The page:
IUSB professors give insight into Kavanaugh confirmation
ST. JOSEPH COUNTY, Ind. -- The last couple days of the Senate Judiciary Hearing have been emotional and confusing.
Here's a timeline of Judge Brett Kavanaugh's confirmation proceedings:
- Kavanaugh is nominated to the Supreme Court by President Donald Trump on July 9th.
- Kavanaugh hearings begin on September 4th in front of the Senate Judiciary Committee.
- Confirmation process is delayed on September 17th until Dr. Christine Blasey Ford and Judge Brett Kavanugh testify.
- Dr. Blasey Ford and Judge Kavanaugh testify in front of the Senate Judiciary Committee on September 27th.
- President Donald Trump orders the FBI to conduct a supplemental background investigation into Judge Kavanaugh.
The process sounds simpler on paper.
The president recommends and nominates a candidate for the nation's highest court, and the Senate then has to confirm the nominee.
But allegations of sexual assault could leave Judge Brett Kavanaugh's nomination delayed even further.
Local professors from IUSB gave their insights about what we can expect moving forward with these proceedings.
"I don’t see irregularities, and I see that the accusers are being given their day and their opportunity to speak up and now perhaps to even have a full investigation by the FBI," said Dr. Timothy Willig, Associate Professor and Chair of History at IUSB.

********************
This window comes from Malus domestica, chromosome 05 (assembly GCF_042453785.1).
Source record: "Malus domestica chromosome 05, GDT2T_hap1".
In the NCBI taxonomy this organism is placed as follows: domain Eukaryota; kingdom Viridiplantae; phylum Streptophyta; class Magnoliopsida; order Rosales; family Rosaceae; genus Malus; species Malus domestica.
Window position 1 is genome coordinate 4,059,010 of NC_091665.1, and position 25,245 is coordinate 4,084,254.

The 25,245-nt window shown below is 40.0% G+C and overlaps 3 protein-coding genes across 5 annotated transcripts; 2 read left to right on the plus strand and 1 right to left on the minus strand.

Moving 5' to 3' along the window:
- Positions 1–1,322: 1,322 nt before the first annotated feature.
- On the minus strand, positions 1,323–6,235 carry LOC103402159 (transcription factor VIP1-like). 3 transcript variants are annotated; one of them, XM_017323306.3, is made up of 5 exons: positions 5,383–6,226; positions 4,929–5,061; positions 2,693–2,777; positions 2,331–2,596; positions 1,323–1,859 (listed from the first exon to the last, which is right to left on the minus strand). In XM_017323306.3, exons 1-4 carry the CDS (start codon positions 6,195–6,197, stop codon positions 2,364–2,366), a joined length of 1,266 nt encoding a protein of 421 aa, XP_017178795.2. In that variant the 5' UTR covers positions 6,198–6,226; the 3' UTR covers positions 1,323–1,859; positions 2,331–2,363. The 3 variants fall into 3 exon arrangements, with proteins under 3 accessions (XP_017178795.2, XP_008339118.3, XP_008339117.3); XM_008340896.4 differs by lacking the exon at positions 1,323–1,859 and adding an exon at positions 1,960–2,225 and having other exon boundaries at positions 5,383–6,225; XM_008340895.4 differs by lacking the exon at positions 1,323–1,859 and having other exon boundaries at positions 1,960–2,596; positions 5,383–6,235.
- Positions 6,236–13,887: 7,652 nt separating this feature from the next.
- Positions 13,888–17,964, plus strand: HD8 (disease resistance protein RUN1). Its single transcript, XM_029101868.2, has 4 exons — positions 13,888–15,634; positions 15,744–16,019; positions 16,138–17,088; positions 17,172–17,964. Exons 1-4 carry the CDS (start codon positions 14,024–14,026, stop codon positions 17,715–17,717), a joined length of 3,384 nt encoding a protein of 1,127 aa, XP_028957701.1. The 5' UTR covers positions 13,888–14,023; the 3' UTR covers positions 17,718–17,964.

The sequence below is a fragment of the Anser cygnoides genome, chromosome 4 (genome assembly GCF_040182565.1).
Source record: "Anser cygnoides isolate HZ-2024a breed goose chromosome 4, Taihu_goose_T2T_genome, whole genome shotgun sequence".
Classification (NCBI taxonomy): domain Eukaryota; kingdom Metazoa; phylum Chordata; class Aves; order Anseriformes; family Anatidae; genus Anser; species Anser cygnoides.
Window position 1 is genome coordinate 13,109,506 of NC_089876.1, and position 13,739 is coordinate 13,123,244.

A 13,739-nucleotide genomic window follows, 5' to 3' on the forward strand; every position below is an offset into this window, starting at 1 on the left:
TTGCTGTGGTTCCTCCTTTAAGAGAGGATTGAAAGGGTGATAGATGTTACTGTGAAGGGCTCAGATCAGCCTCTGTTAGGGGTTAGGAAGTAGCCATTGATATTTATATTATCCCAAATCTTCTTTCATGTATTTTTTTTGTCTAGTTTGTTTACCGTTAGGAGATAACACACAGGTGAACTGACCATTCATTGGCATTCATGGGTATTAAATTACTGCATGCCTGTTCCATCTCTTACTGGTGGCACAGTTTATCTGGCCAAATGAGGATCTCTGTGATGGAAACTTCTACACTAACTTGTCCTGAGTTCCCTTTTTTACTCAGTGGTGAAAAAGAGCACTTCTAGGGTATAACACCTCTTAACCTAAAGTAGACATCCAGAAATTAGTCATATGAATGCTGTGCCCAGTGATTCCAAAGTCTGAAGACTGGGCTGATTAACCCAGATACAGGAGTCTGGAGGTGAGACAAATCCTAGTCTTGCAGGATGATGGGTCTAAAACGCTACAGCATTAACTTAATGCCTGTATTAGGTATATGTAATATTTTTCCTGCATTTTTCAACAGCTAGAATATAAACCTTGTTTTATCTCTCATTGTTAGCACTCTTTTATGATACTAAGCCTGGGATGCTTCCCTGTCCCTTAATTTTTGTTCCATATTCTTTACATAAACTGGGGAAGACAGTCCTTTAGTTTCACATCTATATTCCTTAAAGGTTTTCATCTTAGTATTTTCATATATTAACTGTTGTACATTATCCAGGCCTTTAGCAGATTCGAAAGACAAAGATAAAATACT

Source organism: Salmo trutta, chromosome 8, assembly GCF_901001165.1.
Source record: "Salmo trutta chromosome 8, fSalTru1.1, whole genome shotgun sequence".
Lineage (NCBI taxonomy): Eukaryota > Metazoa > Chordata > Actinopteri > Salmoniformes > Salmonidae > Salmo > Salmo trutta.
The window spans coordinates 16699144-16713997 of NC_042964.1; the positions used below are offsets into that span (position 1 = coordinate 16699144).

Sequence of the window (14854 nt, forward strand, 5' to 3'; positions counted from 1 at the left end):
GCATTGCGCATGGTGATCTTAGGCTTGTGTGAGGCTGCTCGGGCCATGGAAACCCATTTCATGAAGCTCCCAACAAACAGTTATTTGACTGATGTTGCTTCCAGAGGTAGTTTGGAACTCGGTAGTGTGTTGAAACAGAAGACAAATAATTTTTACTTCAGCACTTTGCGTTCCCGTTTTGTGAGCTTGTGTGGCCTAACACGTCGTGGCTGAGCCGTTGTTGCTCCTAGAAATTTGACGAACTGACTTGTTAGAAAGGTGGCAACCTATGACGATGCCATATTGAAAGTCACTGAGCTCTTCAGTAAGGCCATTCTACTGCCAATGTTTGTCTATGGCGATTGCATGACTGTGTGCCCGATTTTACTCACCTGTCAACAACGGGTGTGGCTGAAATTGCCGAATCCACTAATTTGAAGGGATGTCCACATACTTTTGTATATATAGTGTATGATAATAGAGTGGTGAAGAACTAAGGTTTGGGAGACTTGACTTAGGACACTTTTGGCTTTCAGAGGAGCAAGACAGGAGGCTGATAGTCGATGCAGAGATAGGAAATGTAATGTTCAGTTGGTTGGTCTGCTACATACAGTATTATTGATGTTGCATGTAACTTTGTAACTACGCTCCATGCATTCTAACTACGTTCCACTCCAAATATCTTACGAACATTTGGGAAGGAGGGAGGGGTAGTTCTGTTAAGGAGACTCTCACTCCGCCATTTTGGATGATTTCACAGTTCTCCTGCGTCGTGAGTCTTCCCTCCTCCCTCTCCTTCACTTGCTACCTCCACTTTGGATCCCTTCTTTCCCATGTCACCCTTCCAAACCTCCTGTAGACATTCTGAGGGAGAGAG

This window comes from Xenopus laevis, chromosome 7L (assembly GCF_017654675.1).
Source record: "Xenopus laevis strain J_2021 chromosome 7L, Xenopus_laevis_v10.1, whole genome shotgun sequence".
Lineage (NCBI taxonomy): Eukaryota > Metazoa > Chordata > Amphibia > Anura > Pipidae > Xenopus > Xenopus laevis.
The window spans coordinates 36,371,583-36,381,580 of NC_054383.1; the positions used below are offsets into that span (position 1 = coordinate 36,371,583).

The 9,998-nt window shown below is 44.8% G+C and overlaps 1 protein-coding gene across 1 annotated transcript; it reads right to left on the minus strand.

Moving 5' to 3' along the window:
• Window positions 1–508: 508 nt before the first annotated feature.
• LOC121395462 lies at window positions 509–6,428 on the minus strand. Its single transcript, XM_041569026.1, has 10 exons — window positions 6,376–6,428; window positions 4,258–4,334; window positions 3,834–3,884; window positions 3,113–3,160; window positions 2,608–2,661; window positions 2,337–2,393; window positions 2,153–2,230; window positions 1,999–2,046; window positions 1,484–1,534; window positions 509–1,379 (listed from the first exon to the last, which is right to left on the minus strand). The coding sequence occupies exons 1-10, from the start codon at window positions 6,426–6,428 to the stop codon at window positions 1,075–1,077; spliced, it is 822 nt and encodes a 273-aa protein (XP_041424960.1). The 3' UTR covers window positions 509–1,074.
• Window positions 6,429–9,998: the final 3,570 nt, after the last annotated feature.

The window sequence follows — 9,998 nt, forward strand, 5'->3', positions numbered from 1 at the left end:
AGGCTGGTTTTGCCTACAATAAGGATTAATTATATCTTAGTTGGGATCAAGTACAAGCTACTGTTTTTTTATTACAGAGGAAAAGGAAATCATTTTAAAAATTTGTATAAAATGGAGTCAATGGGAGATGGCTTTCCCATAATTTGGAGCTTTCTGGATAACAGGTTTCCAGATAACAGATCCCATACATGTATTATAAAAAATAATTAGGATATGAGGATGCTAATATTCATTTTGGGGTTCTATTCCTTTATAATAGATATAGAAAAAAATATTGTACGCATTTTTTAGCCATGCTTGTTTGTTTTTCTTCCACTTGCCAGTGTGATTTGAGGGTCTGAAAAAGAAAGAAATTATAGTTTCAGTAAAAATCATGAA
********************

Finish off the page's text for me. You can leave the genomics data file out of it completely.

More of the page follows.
Friday night, the President ordered a limited week-long FBI investigation into Judge Kavanaugh due to the request of senators.
It's an investigation that Dr. Willig says voters are willing to wait on.
"Rather than the number of days, I think the key issue here is to find the objective truth of the matter and if it requires a full criminal investigation or FBI inquiry," said Dr. Willig.
Dr. Thomas Spencer, Adjunct Professor of History at IUSB, said the eyes are now on Senator Jeff Flake as he voted to move the nomination process forward with a caveat.
That caveat being that there must be an investigation.
But Senator Flake did not guarantee how he would vote once it's completed.
Dr. Spencer says while the proceedings have been emotional, he doesn't think this is unprecedented given the accusations.
"The process remains the same, it's just that the, perhaps, political nature of it has added something to it," said Dr. Spencer.
"As far as the FBI investigation goes, I think it could only help us get closer to the bottom of it," said Dr. Wililg.
Dr. Spencer says we can't be sure on when exactly the Senate will vote.
Stay with ABC 57 news on-air and online as we continue to follow this developing story.